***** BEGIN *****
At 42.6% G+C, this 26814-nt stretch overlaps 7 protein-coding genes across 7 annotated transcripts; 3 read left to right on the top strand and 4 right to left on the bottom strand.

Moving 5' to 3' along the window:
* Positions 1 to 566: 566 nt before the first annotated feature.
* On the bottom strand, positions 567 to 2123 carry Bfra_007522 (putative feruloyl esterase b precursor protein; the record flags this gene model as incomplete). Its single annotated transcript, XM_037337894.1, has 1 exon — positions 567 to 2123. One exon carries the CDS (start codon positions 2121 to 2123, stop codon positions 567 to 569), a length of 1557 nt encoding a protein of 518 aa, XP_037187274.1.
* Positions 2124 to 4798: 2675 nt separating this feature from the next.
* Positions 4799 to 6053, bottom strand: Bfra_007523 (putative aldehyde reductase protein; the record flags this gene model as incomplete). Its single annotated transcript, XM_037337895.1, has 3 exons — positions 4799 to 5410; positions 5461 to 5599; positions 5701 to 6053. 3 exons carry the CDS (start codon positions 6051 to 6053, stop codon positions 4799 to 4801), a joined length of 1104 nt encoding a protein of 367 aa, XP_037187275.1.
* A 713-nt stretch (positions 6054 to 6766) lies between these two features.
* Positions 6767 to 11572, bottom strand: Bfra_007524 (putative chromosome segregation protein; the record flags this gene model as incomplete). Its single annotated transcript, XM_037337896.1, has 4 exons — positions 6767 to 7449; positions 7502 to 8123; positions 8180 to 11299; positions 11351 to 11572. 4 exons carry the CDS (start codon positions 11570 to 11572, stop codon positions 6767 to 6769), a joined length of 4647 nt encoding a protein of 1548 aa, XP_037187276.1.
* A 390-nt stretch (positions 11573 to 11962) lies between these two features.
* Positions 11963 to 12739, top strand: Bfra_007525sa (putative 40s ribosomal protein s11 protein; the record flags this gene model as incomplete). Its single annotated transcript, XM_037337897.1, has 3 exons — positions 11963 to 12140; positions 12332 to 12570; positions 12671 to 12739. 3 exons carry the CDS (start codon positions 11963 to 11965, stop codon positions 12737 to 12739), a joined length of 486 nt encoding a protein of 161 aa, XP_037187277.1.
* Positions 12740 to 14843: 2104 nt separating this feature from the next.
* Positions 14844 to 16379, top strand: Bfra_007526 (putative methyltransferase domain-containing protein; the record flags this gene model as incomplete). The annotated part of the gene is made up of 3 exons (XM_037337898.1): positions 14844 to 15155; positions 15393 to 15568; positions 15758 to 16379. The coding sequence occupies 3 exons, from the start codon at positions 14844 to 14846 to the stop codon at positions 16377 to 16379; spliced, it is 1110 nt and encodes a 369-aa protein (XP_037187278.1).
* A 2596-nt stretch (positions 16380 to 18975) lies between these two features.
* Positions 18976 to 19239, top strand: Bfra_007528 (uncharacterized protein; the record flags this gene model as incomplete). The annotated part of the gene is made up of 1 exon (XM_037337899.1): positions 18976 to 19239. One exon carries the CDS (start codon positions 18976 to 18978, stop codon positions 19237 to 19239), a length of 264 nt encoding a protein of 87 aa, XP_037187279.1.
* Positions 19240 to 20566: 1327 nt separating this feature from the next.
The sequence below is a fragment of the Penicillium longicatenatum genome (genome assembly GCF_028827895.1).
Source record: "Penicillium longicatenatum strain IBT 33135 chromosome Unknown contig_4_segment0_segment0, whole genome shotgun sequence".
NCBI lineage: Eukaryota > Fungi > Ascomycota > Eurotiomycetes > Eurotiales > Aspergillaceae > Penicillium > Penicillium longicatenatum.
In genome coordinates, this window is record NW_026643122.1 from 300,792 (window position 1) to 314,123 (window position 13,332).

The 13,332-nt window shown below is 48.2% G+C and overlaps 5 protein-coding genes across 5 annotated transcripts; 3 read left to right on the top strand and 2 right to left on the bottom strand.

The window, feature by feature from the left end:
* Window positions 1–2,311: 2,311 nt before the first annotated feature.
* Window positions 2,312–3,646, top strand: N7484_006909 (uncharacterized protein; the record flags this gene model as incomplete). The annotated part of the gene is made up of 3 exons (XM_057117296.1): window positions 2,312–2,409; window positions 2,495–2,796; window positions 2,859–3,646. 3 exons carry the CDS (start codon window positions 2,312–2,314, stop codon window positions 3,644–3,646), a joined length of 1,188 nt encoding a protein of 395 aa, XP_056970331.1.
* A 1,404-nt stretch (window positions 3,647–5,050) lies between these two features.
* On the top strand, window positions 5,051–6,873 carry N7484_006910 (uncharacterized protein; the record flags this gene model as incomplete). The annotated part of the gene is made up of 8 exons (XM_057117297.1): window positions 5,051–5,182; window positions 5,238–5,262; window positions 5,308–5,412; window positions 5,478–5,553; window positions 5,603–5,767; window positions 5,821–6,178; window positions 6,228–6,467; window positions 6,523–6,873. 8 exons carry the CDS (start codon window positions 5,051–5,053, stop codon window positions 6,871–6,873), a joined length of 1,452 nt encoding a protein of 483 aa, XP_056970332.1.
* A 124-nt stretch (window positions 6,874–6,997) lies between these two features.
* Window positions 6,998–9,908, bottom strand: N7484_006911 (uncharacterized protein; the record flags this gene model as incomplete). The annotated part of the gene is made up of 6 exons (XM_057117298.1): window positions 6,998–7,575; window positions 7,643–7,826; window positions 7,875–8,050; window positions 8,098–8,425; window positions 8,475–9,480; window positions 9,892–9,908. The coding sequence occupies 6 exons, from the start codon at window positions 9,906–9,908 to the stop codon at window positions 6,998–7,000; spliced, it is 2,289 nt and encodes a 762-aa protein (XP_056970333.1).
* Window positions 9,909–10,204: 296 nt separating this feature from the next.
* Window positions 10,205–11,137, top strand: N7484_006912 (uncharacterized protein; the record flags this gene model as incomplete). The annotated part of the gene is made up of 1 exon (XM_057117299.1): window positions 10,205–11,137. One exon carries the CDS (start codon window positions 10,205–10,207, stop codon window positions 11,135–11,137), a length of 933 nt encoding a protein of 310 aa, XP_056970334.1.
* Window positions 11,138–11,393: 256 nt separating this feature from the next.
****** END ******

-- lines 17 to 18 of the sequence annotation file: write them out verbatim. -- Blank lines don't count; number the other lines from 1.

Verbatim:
Source record: "Penicillium longicatenatum strain IBT 33135 chromosome Unknown contig_4_segment0_segment0, whole genome shotgun sequence".
NCBI lineage: Eukaryota > Fungi > Ascomycota > Eurotiomycetes > Eurotiales > Aspergillaceae > Penicillium > Penicillium longicatenatum.